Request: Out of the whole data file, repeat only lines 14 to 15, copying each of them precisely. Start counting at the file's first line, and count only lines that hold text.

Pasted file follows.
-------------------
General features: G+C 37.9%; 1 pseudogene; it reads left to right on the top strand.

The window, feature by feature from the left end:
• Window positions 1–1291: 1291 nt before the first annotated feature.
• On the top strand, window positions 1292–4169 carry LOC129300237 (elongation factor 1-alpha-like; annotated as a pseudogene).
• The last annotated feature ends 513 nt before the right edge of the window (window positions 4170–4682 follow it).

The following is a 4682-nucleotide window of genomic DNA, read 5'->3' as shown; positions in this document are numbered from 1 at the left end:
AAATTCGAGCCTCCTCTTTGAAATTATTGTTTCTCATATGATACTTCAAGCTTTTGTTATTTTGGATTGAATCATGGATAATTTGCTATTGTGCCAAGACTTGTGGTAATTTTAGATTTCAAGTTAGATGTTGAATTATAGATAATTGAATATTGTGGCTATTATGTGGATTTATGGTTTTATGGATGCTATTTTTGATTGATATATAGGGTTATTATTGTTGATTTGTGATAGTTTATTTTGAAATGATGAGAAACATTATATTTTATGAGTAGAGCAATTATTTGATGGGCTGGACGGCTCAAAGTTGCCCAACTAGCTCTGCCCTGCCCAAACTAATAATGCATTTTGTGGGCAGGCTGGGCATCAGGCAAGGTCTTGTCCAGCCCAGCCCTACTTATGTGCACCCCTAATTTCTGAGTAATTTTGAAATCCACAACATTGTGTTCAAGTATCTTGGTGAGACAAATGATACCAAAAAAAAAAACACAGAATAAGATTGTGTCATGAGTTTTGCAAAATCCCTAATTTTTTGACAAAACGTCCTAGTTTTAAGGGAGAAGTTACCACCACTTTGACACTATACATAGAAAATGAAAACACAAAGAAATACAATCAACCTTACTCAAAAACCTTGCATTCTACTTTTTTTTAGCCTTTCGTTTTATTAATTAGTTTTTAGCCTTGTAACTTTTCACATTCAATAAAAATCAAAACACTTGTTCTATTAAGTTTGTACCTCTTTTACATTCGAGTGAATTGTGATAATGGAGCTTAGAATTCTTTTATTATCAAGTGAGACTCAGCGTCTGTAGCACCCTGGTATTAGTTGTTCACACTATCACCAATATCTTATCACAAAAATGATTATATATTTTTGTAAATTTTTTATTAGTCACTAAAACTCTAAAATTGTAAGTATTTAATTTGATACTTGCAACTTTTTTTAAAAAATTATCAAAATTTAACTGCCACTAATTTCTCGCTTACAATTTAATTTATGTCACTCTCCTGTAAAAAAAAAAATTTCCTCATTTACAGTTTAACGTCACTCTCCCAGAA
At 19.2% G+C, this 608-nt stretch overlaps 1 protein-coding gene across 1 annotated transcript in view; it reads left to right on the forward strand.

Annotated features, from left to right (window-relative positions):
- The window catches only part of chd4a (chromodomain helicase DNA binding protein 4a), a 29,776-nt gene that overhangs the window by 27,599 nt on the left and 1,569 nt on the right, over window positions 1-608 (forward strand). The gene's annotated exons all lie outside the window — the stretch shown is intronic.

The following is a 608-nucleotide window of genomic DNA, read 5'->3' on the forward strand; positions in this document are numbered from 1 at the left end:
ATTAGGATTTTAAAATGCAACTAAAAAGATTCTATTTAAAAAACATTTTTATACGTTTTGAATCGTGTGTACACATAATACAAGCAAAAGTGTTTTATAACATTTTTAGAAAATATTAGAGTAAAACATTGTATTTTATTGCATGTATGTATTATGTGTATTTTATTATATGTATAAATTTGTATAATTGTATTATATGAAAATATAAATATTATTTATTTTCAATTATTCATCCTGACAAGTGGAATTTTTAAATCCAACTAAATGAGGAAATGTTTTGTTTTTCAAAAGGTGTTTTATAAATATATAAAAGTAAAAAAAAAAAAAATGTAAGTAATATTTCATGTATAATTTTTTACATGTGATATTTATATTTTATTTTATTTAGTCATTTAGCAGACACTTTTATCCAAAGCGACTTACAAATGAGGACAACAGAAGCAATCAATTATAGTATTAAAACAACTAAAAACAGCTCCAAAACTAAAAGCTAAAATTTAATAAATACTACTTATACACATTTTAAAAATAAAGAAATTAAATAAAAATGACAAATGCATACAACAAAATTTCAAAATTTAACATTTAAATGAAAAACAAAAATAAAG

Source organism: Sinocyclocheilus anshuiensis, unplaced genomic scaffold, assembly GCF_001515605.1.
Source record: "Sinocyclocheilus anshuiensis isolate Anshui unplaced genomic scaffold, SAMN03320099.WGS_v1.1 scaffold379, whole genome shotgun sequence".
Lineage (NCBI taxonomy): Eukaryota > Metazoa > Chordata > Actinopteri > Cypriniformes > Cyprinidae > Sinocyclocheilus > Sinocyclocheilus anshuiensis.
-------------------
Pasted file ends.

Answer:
Source record: "Sinocyclocheilus anshuiensis isolate Anshui unplaced genomic scaffold, SAMN03320099.WGS_v1.1 scaffold379, whole genome shotgun sequence".
Lineage (NCBI taxonomy): Eukaryota > Metazoa > Chordata > Actinopteri > Cypriniformes > Cyprinidae > Sinocyclocheilus > Sinocyclocheilus anshuiensis.